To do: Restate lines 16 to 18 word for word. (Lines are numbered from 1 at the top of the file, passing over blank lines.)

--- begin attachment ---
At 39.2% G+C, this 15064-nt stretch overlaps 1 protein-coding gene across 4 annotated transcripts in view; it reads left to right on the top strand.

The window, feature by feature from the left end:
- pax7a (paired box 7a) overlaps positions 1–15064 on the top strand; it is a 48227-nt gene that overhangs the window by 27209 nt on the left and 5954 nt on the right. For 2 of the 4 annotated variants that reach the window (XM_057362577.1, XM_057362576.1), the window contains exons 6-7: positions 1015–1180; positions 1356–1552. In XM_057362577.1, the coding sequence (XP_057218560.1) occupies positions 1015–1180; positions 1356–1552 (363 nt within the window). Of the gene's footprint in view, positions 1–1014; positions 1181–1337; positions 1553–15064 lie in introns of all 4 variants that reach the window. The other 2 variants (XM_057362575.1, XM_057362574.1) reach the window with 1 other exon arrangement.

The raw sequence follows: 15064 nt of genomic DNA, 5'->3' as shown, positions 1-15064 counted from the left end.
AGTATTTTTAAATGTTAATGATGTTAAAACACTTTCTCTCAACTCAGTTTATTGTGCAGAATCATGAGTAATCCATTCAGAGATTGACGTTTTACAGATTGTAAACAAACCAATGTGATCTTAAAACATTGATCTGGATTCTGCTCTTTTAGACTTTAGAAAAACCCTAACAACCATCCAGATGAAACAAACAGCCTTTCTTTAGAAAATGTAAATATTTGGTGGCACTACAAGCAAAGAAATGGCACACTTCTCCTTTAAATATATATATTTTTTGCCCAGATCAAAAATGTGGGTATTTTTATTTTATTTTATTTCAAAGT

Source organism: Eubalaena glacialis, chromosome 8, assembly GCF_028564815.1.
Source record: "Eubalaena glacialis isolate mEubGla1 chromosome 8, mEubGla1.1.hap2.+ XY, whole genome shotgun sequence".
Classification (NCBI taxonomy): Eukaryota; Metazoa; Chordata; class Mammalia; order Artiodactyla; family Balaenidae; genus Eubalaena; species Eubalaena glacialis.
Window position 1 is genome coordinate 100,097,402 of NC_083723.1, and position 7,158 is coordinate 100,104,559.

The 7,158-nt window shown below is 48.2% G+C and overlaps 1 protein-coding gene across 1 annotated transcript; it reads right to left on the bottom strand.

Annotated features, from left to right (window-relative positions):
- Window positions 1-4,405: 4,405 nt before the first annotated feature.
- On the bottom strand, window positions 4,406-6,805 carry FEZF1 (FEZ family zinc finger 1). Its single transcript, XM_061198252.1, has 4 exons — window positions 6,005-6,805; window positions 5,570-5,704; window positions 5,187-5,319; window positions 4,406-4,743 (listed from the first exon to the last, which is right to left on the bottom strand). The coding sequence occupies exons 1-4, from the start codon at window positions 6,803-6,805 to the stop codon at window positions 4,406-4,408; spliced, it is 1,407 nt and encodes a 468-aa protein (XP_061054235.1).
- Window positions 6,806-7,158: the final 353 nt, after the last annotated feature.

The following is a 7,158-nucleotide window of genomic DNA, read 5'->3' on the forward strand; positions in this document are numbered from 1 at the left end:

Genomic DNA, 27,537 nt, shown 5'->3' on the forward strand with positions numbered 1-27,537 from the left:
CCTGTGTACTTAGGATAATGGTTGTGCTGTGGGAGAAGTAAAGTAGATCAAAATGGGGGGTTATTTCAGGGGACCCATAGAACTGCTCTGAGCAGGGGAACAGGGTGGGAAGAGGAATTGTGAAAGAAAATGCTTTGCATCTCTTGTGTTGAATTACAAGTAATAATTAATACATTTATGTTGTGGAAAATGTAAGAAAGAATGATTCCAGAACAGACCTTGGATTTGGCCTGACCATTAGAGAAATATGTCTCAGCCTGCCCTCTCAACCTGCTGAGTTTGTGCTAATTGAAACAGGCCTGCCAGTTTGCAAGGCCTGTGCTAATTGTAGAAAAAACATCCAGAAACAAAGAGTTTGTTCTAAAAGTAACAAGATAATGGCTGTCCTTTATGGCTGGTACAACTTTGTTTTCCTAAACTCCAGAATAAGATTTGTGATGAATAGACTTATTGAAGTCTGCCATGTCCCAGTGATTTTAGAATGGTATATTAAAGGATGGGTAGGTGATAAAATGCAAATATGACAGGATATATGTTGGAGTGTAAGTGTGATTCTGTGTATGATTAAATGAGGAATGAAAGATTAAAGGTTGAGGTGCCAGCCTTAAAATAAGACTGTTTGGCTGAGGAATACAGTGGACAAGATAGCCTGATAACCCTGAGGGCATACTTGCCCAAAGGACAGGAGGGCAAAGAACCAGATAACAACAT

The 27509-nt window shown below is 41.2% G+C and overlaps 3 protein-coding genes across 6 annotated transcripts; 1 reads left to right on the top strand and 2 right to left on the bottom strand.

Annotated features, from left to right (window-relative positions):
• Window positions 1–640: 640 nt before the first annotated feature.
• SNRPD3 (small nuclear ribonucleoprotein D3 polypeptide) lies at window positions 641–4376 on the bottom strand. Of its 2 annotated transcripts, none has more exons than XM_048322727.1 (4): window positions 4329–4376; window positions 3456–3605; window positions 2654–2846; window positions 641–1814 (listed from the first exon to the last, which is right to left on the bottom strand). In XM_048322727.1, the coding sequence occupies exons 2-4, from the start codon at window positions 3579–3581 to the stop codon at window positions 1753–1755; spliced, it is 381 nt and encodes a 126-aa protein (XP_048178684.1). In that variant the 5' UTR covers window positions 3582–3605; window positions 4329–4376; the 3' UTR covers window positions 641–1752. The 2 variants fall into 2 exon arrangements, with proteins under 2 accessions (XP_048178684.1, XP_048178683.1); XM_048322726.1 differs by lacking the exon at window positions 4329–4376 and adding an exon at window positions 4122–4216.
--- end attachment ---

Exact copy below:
Genomic DNA, 27,537 nt, shown 5'->3' on the forward strand with positions numbered 1-27,537 from the left:
CCTGTGTACTTAGGATAATGGTTGTGCTGTGGGAGAAGTAAAGTAGATCAAAATGGGGGGTTATTTCAGGGGACCCATAGAACTGCTCTGAGCAGGGGAACAGGGTGGGAAGAGGAATTGTGAAAGAAAATGCTTTGCATCTCTTGTGTTGAATTACAAGTAATAATTAATACATTTATGTTGTGGAAAATGTAAGAAAGAATGATTCCAGAACAGACCTTGGATTTGGCCTGACCATTAGAGAAATATGTCTCAGCCTGCCCTCTCAACCTGCTGAGTTTGTGCTAATTGAAACAGGCCTGCCAGTTTGCAAGGCCTGTGCTAATTGTAGAAAAAACATCCAGAAACAAAGAGTTTGTTCTAAAAGTAACAAGATAATGGCTGTCCTTTATGGCTGGTACAACTTTGTTTTCCTAAACTCCAGAATAAGATTTGTGATGAATAGACTTATTGAAGTCTGCCATGTCCCAGTGATTTTAGAATGGTATATTAAAGGATGGGTAGGTGATAAAATGCAAATATGACAGGATATATGTTGGAGTGTAAGTGTGATTCTGTGTATGATTAAATGAGGAATGAAAGATTAAAGGTTGAGGTGCCAGCCTTAAAATAAGACTGTTTGGCTGAGGAATACAGTGGACAAGATAGCCTGATAACCCTGAGGGCATACTTGCCCAAAGGACAGGAGGGCAAAGAACCAGATAACAACAT

The 27509-nt window shown below is 41.2% G+C and overlaps 3 protein-coding genes across 6 annotated transcripts; 1 reads left to right on the top strand and 2 right to left on the bottom strand.